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Report recommends giving EU power to protect media freedom

A report commissioned by the European Commission also suggests each country should borrow Ireland’s model for media regulation.

Image: Geert Vanden Wijngaert/AP

A NEW REPORT submitted to the European Commission has suggested that the European Union should be given the power to act to protect media freedom and pluralism on a national basis.

The report, commissioned by Digital Agenda commissioner Neelie Kroes and compiled by a former president of Latvia, Vaira Vike-Freiberga, also recommends that individual EU member states take inspiration from Ireland’s model of press regulation.

The report says the EU should be empowered to ensure that individual countries cannot bring in restrictions on the freedom of the media or pluralism, without compromising the quality of news coverage and the protection of democracy.

“The link between media freedom and pluralism and EU democracy, in particular, justifies a more extensive competence of the EU” in addition to those already enshrined in the Charter of Fundamental Rights, which forms part of the Treaty of Lisbon.

The document – which can be read in full here – also recommends that data protection and libel laws should be harmonised throughout the EU to remove legal questions surrounding the legality of some online content which may be considered legally safe in some countries but questionable in others.

The difficulties posed by online media feature heavily in the 50-page report, with recommendations that media organisations adjust their codes of conduct “to the challenges posed by a rapidly changing media environment”, and in particular to verifying news first sourced via online sources.

“Any new regulatory frameworks must be brought into line with the new reality of a fluid media environment, covering all types of journalistic activities, regardless of the transmission medium,” it adds, suggesting that organisations should be legally required to publish their editorial and conduct codes.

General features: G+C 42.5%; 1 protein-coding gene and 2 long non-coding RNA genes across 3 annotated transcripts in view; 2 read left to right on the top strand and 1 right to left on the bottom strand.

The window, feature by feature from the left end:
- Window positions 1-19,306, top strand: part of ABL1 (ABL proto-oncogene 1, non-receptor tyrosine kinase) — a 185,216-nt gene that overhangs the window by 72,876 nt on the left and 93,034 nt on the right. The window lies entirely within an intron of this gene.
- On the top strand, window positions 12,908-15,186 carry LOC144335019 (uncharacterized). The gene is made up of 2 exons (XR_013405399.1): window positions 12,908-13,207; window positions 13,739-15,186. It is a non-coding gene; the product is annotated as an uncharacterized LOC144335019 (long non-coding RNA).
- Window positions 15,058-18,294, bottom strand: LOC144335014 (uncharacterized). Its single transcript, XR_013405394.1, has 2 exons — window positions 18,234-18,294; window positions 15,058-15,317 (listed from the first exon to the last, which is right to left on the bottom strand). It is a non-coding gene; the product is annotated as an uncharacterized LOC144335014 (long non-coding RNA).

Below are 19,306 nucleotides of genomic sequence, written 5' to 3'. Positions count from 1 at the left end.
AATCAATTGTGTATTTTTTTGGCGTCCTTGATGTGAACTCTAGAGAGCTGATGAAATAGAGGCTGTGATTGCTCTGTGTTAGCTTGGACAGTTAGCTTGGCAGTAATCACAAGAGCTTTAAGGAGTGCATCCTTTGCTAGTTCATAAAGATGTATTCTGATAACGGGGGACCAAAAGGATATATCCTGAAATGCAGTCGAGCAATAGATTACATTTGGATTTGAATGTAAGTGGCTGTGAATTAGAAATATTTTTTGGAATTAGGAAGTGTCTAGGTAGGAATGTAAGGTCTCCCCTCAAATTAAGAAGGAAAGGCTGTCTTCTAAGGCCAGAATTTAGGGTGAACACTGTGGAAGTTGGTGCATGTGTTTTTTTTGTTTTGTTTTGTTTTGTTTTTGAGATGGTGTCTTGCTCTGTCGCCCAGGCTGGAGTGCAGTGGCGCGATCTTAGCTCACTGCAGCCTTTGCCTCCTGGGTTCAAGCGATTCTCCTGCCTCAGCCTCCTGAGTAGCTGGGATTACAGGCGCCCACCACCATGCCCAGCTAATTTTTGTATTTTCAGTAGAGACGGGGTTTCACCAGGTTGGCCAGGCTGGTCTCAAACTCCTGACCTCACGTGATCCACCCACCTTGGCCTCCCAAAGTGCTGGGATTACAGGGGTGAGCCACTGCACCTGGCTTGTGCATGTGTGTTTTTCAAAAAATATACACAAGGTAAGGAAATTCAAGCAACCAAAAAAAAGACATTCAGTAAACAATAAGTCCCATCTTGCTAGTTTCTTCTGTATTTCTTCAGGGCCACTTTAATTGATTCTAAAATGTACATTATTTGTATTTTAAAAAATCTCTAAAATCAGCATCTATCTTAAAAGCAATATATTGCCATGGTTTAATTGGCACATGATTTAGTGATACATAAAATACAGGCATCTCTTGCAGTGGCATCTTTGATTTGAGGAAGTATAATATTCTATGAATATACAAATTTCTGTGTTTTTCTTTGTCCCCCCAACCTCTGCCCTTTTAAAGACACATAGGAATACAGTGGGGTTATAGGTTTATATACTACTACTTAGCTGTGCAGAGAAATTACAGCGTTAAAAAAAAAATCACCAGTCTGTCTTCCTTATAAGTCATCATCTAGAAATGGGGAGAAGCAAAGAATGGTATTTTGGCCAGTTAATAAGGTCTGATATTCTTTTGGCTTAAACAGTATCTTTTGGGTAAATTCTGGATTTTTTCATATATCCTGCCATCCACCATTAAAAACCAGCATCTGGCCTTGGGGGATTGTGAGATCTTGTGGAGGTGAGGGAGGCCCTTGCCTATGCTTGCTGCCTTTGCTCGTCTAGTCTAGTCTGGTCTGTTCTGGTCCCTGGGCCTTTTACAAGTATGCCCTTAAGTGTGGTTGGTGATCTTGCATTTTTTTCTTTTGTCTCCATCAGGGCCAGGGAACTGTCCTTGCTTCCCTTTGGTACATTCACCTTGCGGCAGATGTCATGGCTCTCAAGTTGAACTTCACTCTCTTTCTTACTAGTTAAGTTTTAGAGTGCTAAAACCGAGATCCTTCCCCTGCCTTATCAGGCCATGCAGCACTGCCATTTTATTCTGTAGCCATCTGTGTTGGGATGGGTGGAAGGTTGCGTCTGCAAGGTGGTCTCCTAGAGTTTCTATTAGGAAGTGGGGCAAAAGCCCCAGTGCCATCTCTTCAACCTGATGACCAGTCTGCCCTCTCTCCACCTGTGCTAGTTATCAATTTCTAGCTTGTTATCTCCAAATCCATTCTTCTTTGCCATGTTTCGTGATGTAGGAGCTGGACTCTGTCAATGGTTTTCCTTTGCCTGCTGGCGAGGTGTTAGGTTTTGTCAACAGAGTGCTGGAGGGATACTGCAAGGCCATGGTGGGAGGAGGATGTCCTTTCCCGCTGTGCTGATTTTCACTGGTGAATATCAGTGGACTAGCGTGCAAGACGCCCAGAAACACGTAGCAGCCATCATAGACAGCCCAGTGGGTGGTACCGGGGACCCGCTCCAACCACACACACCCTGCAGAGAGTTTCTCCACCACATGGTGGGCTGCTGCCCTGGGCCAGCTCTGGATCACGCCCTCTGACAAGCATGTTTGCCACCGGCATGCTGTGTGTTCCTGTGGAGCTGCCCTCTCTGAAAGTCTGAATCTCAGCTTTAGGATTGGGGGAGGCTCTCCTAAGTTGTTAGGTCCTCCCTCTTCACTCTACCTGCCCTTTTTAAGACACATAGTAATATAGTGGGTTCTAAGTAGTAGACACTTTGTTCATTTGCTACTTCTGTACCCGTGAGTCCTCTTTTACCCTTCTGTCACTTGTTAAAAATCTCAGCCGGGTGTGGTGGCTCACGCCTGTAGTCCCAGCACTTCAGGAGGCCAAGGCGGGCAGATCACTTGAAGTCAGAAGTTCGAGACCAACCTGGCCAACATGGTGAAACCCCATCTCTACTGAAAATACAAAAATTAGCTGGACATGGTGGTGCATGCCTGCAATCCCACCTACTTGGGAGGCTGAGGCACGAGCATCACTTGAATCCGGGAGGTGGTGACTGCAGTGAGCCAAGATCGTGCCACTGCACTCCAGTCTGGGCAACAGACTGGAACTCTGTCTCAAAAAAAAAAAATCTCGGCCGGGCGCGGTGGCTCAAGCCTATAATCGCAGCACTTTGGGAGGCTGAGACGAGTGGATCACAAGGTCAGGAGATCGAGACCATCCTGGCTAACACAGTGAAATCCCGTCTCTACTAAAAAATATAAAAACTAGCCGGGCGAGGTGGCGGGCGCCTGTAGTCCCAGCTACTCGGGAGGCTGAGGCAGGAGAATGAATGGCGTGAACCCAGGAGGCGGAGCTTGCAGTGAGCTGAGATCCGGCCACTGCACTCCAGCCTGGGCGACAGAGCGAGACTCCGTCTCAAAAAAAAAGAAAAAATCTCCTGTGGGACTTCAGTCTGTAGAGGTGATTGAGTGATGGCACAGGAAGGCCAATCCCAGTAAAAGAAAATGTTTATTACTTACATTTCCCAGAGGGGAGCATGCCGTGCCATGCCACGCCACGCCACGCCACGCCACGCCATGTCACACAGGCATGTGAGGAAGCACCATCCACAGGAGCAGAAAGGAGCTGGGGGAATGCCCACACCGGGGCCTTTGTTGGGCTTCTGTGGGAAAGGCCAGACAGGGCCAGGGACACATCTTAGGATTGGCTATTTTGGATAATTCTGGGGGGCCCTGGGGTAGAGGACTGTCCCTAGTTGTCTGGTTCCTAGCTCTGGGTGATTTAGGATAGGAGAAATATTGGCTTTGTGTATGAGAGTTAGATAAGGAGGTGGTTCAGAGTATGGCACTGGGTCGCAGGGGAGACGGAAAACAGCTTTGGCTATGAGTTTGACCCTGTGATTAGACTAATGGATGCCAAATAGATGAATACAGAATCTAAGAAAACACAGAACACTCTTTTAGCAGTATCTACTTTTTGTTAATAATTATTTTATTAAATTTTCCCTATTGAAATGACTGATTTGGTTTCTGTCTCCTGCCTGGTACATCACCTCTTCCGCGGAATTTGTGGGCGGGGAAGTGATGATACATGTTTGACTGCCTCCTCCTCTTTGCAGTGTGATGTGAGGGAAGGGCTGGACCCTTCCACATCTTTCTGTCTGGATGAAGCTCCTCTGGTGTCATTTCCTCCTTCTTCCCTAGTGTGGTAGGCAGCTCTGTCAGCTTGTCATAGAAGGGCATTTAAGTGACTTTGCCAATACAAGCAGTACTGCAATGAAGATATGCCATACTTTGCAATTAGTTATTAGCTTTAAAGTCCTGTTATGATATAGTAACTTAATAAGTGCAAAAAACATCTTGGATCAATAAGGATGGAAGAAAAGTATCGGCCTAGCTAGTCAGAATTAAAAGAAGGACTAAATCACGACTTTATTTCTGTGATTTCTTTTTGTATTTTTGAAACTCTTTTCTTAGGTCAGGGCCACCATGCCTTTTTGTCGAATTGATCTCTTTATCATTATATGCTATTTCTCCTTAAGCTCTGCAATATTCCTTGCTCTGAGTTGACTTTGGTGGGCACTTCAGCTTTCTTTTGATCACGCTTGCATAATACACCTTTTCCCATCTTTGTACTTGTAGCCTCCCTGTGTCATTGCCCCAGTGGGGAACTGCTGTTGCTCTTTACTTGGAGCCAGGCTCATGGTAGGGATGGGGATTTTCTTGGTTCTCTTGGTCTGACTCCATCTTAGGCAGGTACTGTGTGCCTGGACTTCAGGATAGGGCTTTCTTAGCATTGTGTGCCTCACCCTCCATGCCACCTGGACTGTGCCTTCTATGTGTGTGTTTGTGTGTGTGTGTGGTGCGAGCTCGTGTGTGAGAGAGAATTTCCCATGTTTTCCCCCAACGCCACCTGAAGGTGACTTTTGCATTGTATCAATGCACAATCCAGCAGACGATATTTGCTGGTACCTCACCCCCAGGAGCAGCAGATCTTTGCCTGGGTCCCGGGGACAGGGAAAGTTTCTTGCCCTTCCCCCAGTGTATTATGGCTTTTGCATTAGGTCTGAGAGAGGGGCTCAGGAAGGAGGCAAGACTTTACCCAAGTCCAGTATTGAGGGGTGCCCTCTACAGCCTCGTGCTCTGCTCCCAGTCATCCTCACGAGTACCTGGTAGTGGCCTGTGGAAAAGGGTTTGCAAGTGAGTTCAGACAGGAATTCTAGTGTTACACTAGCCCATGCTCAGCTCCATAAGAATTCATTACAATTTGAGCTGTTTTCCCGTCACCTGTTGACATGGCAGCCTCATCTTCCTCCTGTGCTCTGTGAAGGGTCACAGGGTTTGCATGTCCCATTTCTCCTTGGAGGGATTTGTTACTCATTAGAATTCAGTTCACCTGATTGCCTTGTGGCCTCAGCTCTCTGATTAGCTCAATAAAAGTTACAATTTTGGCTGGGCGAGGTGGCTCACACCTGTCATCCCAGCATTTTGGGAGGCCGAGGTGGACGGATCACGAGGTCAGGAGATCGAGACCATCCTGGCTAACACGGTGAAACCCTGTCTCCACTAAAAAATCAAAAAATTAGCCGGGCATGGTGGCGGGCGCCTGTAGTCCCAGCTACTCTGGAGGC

Irish model inspires EU recommendations

The Irish model of press regulation forms the inspiration for a model that should be replicated elsewhere, with the report suggesting independent media councils and the existence of a specific media ombudsman in each country – similar to the Irish structure of a Press Council and Press Ombudsman.

Elsewhere, the report suggests that each EU member state should introduce legislation allowing journalists to claim privilege in protecting their sources, subject only to the possibility of a court order within the terms of each country’s constitutions.

It also seeks the beefing-up of penalties for media outlets who lose court cases about their conduct or content.

“Compulsory damages following court cases should include an apology and retraction of accusations printed with equal positioning and size of the original defamation, or presented in the same time slot in the case of radio or TV programmes,” it says.

In addition to this and to a legally-imposed right of reply, it should become accepted as responsible practice among news media to also publish retractions and corrections of wrong and unverified information on the simple request of citizens providing justifications to the contrary. [...]

Any public funding should be conditional on the inclusion of such provisions in the code of conduct of the media organisation.

A free and pluralist media should also be treated as a prerequisite for future entry to the EU, it further adds.

Read: 7 essential rules of social media etiquette

About the author:

Gavan Reilly

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